Papal power and patronage
WHEN TO GO
SEPTEMBER TO JUNE
Building the Urbs Sancta
Gain a deeper insight into the history and culture of Renaissance and Early Modern Rome, and the role of the popes as artistic patrons, promoting their wealthy dynasties through increasingly extravagant memorials. How did these ambitious papal families use monumental construction projects and great artists to advance and maintain their power? Uncover the rivalries of prominent dynasties and learn about the intense political and religious conflict, the scandalous hedonism and all-consuming vanity that characterised this transformative period and helped to create modern Rome.
Staying in central Rome, explore the Sacred City in the illuminating company of a leading historian and descendent of one of Rome’s oldest families, enjoying unrivalled access to churches, palazzi and some of the most revealing artworks commissioned by competing papal dynasties through the sixteenth and seventeenth centuries.
The Glory of the Renaissance Papacy
In the company of an eminent art historian, experience a fresh appreciation of the High Renaissance splendour of Rome, beginning with the supreme monument to papal ambition, St Peter’s Basilica. Discover the signature styles of Bramante and Michelangelo, before descending to the Vatican Necropolis for a specially arranged visit to St Peter’s tomb. Unlock the doors to the Apostolic Palace for an insightful study of some of the world’s greatest art treasures including Raphael’s sublime frescoes, created for Pope Julius II. How was religious imagery used as propaganda to enhance the status of papal families?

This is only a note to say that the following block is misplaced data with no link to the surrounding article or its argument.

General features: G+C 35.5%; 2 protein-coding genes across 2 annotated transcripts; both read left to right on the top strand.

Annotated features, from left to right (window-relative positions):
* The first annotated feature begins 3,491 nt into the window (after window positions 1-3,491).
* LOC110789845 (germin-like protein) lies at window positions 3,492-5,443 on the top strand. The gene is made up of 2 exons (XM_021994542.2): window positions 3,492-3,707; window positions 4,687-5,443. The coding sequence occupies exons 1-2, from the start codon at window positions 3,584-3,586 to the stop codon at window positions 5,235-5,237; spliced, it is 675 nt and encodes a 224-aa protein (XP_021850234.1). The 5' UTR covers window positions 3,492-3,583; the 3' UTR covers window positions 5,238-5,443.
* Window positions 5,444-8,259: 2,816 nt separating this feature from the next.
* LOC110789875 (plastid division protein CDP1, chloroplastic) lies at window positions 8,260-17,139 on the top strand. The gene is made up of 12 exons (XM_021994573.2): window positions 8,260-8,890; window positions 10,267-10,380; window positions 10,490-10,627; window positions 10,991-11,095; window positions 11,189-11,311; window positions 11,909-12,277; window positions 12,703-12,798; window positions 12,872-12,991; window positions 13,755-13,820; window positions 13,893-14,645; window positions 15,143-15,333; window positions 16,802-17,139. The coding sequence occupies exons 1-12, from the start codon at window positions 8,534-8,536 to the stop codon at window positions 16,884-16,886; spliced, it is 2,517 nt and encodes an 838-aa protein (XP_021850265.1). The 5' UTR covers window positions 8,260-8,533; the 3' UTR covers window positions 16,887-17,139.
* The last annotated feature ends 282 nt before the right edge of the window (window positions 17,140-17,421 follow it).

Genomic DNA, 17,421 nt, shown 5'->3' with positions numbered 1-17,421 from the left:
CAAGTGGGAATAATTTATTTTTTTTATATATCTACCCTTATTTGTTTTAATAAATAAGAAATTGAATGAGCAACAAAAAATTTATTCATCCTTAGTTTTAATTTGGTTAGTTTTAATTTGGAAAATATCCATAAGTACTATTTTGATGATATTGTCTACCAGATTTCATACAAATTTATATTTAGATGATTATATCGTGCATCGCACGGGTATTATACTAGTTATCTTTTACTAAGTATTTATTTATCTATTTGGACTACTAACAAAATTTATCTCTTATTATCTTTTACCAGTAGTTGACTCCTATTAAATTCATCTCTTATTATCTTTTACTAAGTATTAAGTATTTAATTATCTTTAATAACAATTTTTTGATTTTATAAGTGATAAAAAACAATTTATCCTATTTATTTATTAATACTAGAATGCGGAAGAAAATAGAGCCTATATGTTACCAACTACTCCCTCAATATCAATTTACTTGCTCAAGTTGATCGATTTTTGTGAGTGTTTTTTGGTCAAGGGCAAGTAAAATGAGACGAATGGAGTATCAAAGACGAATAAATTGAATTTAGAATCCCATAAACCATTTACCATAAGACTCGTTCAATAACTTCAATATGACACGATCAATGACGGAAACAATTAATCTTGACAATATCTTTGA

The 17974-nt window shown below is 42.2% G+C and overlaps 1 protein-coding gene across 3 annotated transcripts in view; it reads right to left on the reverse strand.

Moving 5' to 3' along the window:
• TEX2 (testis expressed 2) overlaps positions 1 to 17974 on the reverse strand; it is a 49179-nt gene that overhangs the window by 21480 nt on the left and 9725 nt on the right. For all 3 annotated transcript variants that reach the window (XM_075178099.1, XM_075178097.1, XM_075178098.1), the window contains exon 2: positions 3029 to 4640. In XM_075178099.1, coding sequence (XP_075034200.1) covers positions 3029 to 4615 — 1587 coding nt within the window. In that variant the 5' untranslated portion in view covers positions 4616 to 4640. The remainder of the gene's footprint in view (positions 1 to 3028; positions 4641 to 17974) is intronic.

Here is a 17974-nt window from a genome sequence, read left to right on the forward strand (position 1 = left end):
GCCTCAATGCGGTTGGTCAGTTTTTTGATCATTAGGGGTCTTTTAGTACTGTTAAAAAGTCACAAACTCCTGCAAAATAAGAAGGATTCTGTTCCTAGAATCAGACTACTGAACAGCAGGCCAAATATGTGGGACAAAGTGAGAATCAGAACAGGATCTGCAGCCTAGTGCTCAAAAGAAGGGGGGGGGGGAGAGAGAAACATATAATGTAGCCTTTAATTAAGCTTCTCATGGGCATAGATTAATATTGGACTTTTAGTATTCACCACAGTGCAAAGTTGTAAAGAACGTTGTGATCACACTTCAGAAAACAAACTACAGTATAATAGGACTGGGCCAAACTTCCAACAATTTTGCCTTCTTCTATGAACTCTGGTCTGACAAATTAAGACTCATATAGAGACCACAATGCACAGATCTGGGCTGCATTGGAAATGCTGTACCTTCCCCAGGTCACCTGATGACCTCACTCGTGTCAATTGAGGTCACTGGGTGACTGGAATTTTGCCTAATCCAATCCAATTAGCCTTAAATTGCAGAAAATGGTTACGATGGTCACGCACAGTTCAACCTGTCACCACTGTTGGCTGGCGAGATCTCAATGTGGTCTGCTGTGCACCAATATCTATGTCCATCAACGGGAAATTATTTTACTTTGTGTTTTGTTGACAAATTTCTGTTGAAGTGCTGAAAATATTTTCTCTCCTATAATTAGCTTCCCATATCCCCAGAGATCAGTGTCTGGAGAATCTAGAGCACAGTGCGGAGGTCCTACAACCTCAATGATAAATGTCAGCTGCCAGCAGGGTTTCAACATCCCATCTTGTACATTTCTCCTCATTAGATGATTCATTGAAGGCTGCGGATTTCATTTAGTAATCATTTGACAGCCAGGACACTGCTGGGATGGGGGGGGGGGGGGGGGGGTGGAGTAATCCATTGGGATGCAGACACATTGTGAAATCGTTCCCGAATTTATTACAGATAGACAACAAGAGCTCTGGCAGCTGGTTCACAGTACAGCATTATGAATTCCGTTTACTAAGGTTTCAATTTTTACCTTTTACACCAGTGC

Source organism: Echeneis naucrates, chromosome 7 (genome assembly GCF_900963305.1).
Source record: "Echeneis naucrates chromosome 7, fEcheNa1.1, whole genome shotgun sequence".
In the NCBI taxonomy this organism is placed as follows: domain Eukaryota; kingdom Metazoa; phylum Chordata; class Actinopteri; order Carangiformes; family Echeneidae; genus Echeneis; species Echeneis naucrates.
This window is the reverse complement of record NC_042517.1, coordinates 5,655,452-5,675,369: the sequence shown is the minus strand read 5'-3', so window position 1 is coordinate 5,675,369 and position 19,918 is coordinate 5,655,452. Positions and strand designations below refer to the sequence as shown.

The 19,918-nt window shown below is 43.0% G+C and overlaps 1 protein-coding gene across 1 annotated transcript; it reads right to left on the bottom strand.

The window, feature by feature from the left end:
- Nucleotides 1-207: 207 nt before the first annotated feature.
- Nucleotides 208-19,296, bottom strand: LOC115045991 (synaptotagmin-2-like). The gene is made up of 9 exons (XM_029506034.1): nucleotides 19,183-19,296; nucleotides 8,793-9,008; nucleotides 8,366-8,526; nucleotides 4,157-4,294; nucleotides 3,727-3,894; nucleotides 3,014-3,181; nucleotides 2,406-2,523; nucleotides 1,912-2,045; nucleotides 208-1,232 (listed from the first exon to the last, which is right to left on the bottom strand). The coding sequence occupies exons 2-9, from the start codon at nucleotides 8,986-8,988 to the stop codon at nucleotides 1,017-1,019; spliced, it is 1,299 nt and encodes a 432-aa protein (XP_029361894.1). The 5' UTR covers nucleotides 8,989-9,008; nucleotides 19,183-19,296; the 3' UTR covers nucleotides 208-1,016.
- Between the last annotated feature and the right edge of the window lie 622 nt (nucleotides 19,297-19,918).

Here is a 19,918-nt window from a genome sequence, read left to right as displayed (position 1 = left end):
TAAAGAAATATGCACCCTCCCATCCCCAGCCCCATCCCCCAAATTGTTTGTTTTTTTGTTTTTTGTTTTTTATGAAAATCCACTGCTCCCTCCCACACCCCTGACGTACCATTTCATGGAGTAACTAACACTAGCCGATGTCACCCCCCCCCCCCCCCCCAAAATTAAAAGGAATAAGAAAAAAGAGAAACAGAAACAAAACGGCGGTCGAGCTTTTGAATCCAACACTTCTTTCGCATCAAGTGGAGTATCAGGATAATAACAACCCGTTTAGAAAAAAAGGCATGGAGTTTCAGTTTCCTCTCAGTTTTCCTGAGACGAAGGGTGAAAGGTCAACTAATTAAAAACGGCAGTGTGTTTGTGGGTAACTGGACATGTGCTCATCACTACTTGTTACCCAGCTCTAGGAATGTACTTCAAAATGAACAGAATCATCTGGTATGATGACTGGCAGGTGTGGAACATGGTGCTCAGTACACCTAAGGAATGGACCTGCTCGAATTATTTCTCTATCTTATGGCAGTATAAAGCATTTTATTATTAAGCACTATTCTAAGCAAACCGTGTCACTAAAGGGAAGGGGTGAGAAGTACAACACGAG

Rome in Darkness
In Trastevere, experience the opulence of Villa Farnesina, once owned by papal banker and ‘richest man in Rome’, Agostino Chigi. Uncover the scandalous tale of Cardinal Innocenzo Ciocchi del Monte, adopted nephew and lover of Pope Julius III, who lies in an unmarked tomb in the church of San Pietro in Montorio, and admire Bramante’s exquisite Tempietto, one of the most influential buildings of the Renaissance. Learn about one of the darkest moments in Rome’s history in Castel Sant’Angelo, the fortress where Pope Clement VII found refuge during the 1527 Sack of Rome. Was this a pivotal turning point for papal authority?
Reforming and Rebuilding
Art historian and writer Kevin Childs leads an exploration of the Counter-Reformation in Rome, a time of growing confidence and renewal which saw the revival of large-scale building projects. Kevin explores designs by Michelangelo for the grand Piazza del Campidoglio, one of Rome’s most beautiful squares, and reveals more about Il Gesù, Rome’s first Jesuit Church, built in 1568. How does this ground-breaking monument embody the reforming religious spirit of the time? Later, enjoy an aperitivo in the splendid surroundings of the Galleria at Palazzo Farnese, beneath Annibale Carracci’s joyous frescoes, Gli amori degli dei.
The Lavishness of Triumph
Moving into the seventeenth century, religious sobriety gave way to luxury as wealthy Roman families memorialised their dynasties through extravagant artistic commissions. What statement was Pope Innocent X making when he commissioned Bernini’s colossal masterpiece, the Fontana dei Quattro Fiumi? Explore the rich collections of Palazzo Barberini, examining the symbolism of Pietro da Cortona’s Trionfo della Divina Provvidenza. Was this ostentatious paean to the family of Pope Urban VIII the highpoint of papal hubris? Leaving Rome, join descendants of the Barberini popes at their palazzo in Palestrina for an unforgettable lunch.
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